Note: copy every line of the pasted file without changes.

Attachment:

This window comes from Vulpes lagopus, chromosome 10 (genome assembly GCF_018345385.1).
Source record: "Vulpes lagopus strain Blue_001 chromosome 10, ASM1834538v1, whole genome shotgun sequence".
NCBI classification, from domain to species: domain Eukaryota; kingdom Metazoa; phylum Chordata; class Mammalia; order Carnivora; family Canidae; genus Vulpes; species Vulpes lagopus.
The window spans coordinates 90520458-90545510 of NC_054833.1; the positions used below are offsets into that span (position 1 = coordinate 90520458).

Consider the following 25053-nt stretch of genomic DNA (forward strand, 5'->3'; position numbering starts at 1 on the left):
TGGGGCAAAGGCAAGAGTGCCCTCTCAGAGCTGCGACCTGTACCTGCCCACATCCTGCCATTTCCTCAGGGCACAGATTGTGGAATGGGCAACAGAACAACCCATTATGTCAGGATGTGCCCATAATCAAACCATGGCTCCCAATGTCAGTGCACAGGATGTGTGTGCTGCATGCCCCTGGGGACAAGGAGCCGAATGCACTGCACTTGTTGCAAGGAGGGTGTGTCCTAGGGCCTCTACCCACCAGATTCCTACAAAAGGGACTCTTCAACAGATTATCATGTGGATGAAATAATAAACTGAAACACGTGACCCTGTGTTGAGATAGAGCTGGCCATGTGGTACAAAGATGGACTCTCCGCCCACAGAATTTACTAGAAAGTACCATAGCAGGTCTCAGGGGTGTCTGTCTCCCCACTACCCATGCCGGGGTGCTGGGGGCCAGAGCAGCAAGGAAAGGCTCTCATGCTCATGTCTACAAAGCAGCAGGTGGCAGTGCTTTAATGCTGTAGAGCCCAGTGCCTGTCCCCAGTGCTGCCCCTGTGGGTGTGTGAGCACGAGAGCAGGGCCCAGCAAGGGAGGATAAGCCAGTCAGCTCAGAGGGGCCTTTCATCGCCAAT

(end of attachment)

This window comes from Vulpes lagopus, chromosome 10 (genome assembly GCF_018345385.1).
Source record: "Vulpes lagopus strain Blue_001 chromosome 10, ASM1834538v1, whole genome shotgun sequence".
NCBI classification, from domain to species: domain Eukaryota; kingdom Metazoa; phylum Chordata; class Mammalia; order Carnivora; family Canidae; genus Vulpes; species Vulpes lagopus.
The window spans coordinates 90520458-90545510 of NC_054833.1; the positions used below are offsets into that span (position 1 = coordinate 90520458).

Consider the following 25053-nt stretch of genomic DNA (forward strand, 5'->3'; position numbering starts at 1 on the left):
TGGGGCAAAGGCAAGAGTGCCCTCTCAGAGCTGCGACCTGTACCTGCCCACATCCTGCCATTTCCTCAGGGCACAGATTGTGGAATGGGCAACAGAACAACCCATTATGTCAGGATGTGCCCATAATCAAACCATGGCTCCCAATGTCAGTGCACAGGATGTGTGTGCTGCATGCCCCTGGGGACAAGGAGCCGAATGCACTGCACTTGTTGCAAGGAGGGTGTGTCCTAGGGCCTCTACCCACCAGATTCCTACAAAAGGGACTCTTCAACAGATTATCATGTGGATGAAATAATAAACTGAAACACGTGACCCTGTGTTGAGATAGAGCTGGCCATGTGGTACAAAGATGGACTCTCCGCCCACAGAATTTACTAGAAAGTACCATAGCAGGTCTCAGGGGTGTCTGTCTCCCCACTACCCATGCCGGGGTGCTGGGGGCCAGAGCAGCAAGGAAAGGCTCTCATGCTCATGTCTACAAAGCAGCAGGTGGCAGTGCTTTAATGCTGTAGAGCCCAGTGCCTGTCCCCAGTGCTGCCCCTGTGGGTGTGTGAGCACGAGAGCAGGGCCCAGCAAGGGAGGATAAGCCAGTCAGCTCAGAGGGGCCTTTCATCGCCAAT